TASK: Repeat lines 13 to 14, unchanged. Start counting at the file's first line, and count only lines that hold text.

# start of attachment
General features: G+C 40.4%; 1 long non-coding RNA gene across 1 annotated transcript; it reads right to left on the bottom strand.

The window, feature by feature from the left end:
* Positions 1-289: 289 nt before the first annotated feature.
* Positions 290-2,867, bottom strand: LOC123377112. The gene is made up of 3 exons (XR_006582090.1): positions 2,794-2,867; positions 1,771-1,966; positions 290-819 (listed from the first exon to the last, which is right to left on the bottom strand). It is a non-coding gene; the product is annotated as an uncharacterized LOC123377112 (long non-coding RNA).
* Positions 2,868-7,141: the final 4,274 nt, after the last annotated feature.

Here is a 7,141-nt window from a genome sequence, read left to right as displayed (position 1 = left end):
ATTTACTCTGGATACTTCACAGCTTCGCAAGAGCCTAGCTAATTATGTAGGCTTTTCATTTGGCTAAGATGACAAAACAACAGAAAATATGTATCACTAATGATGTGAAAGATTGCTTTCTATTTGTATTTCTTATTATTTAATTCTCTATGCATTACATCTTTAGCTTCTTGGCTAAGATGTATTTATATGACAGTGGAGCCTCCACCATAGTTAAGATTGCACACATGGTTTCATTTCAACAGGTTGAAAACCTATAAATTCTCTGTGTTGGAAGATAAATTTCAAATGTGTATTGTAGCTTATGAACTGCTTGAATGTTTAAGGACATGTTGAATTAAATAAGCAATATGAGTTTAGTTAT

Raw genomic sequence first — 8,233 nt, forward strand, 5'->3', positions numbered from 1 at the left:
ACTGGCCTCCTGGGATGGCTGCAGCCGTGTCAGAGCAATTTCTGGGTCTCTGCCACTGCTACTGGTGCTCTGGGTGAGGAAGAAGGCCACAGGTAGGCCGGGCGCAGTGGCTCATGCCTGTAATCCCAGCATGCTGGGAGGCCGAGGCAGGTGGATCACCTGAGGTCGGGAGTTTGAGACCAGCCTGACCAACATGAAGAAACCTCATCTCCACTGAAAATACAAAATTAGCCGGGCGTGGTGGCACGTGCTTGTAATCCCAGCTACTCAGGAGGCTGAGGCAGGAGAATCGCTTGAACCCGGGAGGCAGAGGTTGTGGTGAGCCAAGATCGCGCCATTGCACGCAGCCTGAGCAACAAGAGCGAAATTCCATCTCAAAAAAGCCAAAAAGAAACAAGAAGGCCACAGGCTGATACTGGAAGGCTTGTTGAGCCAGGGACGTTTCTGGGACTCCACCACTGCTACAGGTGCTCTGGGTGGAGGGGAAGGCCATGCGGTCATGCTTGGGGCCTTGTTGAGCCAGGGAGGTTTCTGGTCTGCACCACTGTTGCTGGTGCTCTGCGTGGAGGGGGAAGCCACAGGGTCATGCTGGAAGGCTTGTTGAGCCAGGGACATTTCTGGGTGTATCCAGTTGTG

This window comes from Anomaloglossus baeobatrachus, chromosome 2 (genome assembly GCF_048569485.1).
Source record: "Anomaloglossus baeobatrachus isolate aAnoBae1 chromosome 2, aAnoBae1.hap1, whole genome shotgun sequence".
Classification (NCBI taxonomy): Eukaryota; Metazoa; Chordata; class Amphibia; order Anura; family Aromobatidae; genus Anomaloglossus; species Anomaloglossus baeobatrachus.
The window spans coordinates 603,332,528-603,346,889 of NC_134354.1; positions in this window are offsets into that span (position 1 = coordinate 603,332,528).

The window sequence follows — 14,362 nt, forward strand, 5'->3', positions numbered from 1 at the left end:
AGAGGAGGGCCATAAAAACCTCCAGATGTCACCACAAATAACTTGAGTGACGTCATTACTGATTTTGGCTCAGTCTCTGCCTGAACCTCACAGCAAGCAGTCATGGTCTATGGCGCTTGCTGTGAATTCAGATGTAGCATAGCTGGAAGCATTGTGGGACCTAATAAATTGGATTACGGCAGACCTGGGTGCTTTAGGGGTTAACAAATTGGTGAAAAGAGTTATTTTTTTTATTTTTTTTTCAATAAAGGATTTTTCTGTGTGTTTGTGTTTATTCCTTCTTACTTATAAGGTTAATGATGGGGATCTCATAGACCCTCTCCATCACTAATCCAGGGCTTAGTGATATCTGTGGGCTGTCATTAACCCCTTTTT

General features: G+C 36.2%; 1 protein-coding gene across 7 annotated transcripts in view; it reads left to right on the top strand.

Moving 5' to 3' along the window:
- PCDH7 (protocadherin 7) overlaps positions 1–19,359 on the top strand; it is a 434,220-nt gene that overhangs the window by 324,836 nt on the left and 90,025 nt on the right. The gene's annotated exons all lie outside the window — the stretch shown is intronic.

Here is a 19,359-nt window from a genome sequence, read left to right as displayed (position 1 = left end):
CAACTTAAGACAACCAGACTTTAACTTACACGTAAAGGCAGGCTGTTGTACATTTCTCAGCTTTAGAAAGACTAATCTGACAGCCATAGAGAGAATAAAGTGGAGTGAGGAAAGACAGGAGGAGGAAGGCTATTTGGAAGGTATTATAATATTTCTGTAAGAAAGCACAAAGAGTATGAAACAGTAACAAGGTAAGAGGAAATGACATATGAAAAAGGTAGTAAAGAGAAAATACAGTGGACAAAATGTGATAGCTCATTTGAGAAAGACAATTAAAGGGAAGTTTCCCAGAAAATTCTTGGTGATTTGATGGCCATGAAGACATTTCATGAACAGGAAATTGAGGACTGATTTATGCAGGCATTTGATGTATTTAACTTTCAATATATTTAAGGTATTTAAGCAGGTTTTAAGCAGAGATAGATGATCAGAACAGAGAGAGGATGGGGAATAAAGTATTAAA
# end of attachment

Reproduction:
The window spans coordinates 603,332,528-603,346,889 of NC_134354.1; positions in this window are offsets into that span (position 1 = coordinate 603,332,528).

The window sequence follows — 14,362 nt, forward strand, 5'->3', positions numbered from 1 at the left end: